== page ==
un Projects is based on the unceded sovereign land and waters of the Wurundjeri and Boon Wurrung people of the Kulin Nation; we pay our respects to their Elders, past, present and emerging.
un Projects



Image 01: Installation view, *Transmission* The Lock-Up, 2017. Cherie Johnson *Wrapture, 2014, digital and black and white prints, 80 x A3. Image courtesy of the artist. Photography: Jessie Jane Photography.
Image 02: Installation view, *Transmission* The Lock-Up, 2017. Foreground: Nicole Monks *Miyarnu* 2017, a newly commissioned cultural practice work created by three generations including artist Nicole Monks, the artist’s mother Jenine Boeree, niece Essence Boeree and son Yarra Monks. Background: Vicki West *Water Carriers* 2017, bull kelp, tea tree and river reed, dimensions variable. Image courtesy of the artist. Photography: Jessie Jane Photography.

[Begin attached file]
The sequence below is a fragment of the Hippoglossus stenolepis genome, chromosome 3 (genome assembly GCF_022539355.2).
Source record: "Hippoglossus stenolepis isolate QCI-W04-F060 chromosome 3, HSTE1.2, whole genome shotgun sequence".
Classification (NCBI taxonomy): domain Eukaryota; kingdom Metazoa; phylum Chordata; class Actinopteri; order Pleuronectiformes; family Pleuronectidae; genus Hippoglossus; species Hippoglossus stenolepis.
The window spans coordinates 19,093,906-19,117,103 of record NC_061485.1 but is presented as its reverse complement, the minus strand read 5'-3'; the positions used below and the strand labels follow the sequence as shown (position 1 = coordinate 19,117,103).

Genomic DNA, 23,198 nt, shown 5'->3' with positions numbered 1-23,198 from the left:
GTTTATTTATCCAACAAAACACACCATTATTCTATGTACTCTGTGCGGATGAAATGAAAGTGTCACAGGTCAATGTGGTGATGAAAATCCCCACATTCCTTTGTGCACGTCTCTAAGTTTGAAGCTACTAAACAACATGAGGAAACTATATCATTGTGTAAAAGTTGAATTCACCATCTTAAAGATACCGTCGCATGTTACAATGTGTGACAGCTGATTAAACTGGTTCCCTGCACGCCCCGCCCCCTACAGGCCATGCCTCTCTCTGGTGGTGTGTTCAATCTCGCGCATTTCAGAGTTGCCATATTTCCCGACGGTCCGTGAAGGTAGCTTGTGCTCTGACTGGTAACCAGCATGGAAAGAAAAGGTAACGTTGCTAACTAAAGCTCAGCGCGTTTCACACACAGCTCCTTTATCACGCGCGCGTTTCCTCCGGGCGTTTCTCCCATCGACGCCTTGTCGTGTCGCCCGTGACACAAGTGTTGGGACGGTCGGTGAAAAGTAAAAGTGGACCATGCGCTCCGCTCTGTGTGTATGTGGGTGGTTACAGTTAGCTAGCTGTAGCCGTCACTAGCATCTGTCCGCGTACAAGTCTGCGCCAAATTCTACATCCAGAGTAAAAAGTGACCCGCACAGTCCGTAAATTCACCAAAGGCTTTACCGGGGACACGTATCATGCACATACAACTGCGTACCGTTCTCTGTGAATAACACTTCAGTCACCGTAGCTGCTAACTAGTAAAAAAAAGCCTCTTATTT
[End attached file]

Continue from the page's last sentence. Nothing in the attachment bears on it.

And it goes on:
Image 03: Installation view, *Transmission* The Lock-Up, 2017. Nicole Monks *Belonging, not belonging* 2016, two channel video, 2.00 mins. Image courtesy of the artist. Photography: Una Rey.
Image 04: Installation view, *Transmission* The Lock-Up, 2017. Jason Coulthard *Vulka (man elder)* and *Vulkantha (elder woman)* 2017, illustrated projections. Image courtesy of the artist. Photography: Una Rey.
Image 05: Installation view, *Transmission* The Lock-Up, 2017. Vicki West *Water Carriers* 2017, bull kelp, tea tree and river reed, dimensions variable.  Image courtesy of the artist. Photography: Una Rey.

Artists: Billy & Lulu Cooley, Jason Couthard, Ruby Djikarra Alderton, Cherie Johnson, Nicole Monks, David Leha, Steaphan Paton, Vicki West.

Curator: Cherie Johnson